Balinese saka calendar

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The Balinese saka calendar is one of two calendars used on the Indonesian island of Bali. Unlike the 210-day pawukon calendar, it is based on the phases of the Moon, and is approximately the same length as the tropical year (solar year, Gregorian year).


Information about the Saka calendar on a Balinese wall calendar

Based on a lunar calendar, the saka year comprises twelve months, or sasih, of 30 days each. However, because the lunar cycle is slightly shorter than 30 days, and the lunar year has a length of 354 or 355 days, the calendar is adjusted to prevent it losing synchronization with the lunar or solar cycles. The months are adjusted by allocating two lunar days to one solar day every 9 weeks. This day is called ngunalatri, Sanskrit for "minus one night". To stop the Saka from deviating unduly from the solar year – as happens with the Islamic calendar – an extra month, known as an intercalary month, is added after the 11th month (when it is known as Mala Jiyestha), or after the 12th month (Mala Sadha). The length of these months is calculated according to the normal 63-day cycle. An intercalary month is added whenever necessary to prevent the final day of the 7th month, known as Tilem Kapitu, from falling in the Gregorian month of December.[citation needed]

The names the twelve months are taken from a mixture of Old Balinese and Sanskrit words for 1 to 12, and are as follows:[1][2]

  1. Kasa
  2. Karo
  3. Katiga
  4. Kapat
  5. Kalima
  6. Kanem
  7. Kapitu
  8. Kawalu
  9. Kasanga
  10. Kadasa
  11. Jyestha
  12. Sadha

Each month begins the day after a new moon and has 15 days of waxing moon until the full moon (Purnama), then 15 days of waning, ending on the new moon (Tilem). Both sets of days are numbered 1 to 15. The first day of the year is usually the day after the first new moon in March.[3] Note, however, that Nyepi falls on the first day of Kadasa, and that the years of the Saka era are counted from that date.[citation needed]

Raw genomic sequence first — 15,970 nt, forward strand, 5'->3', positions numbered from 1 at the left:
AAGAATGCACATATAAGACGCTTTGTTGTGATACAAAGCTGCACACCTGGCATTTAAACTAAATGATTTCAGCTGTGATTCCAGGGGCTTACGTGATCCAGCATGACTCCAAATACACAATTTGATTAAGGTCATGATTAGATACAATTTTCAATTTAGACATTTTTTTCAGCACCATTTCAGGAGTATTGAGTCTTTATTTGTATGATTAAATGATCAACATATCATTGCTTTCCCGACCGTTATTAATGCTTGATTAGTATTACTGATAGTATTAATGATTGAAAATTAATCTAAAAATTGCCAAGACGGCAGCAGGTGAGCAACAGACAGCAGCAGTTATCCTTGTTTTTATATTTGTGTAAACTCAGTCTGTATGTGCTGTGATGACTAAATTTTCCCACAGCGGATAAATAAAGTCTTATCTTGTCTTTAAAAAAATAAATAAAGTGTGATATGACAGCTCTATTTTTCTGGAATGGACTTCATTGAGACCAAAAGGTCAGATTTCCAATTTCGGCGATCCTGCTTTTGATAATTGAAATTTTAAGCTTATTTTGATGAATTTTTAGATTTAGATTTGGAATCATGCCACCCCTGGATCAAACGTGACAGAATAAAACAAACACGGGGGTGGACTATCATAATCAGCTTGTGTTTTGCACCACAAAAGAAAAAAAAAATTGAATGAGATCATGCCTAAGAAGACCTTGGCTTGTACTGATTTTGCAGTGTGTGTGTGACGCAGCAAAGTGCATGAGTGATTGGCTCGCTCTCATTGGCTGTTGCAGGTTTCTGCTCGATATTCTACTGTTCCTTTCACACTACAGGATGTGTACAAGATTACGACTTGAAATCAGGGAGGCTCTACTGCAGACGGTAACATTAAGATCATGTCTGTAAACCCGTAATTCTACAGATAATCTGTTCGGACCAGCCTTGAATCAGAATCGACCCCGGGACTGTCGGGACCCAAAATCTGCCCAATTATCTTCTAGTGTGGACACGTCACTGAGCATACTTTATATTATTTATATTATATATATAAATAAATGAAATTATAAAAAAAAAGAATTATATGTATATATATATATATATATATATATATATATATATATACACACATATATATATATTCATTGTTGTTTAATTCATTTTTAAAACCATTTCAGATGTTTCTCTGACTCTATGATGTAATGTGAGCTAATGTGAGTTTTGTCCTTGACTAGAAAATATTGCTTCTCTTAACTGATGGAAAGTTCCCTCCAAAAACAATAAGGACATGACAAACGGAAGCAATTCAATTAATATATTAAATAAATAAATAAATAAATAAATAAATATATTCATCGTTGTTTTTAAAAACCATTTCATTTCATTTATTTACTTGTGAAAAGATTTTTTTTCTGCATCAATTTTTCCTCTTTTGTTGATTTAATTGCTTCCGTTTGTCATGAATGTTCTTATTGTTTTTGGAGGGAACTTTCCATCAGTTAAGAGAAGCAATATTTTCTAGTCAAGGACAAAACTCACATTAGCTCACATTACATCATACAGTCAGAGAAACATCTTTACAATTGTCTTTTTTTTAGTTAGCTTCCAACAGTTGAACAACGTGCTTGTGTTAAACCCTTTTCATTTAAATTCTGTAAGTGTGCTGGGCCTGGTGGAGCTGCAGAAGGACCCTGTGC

Year numbering in the calendar is 78 years behind the Gregorian calendar, and is calculated from (its "epoch" is) the beginning of the Saka Era in India. It is used alongside the 210-day Balinese pawukon calendar, and Balinese festivals can be calculated according to either year. The Indian saka calendar was used for royal decrees as early as the ninth century CE.[4] The same calendar was used in Java until Sultan Agung replaced it with the Javanese calendar in 1633.[5]

Notable days[edit]

The Balinese Hindu festival of Nyepi, the day of silence, marks the start of the Saka year. Tilem Kepitu, the last day of the 7th month, is known as Siva Ratri, and is a night dedicated to the god Shiva. Devotees stay up all night and meditate. There are another 24 ceremonial days in the Saka year, usually celebrated at Purnama.[2]


  1. ^ Hobart et al, p82
  2. ^ a b Eisememan (1989) pp186-190
  3. ^ Eisememan (1989) pp 159,186
  4. ^ Haer et al, pp 24, 228
  5. ^ Ricklefs (1981), p.43


  • Eiseman, Fred B. Jr, Bali: Sekalia and Niskala Volume I: Essays on Religion, Ritual and Art pp 182–185, Periplus Editions, 1989 ISBN 0-945971-03-6
  • Haer, Debbie Guthrie; Morillot, Juliette & Toh, Irene (Eds) (1995) Bali, a Traveller's Companion, Editions Didier Millet. ISBN 981 3018 496
  • Hobart, Angela; Ramseyer, Urs & Leeman, Albert (1996) The Peoples of Bali, Blackwell Publishers. ISBN 0 631 17687 X
  • Ricklefs, M.C; A History of Modern Indonesia, MacMillan, ISBN 978-0-333-24380-0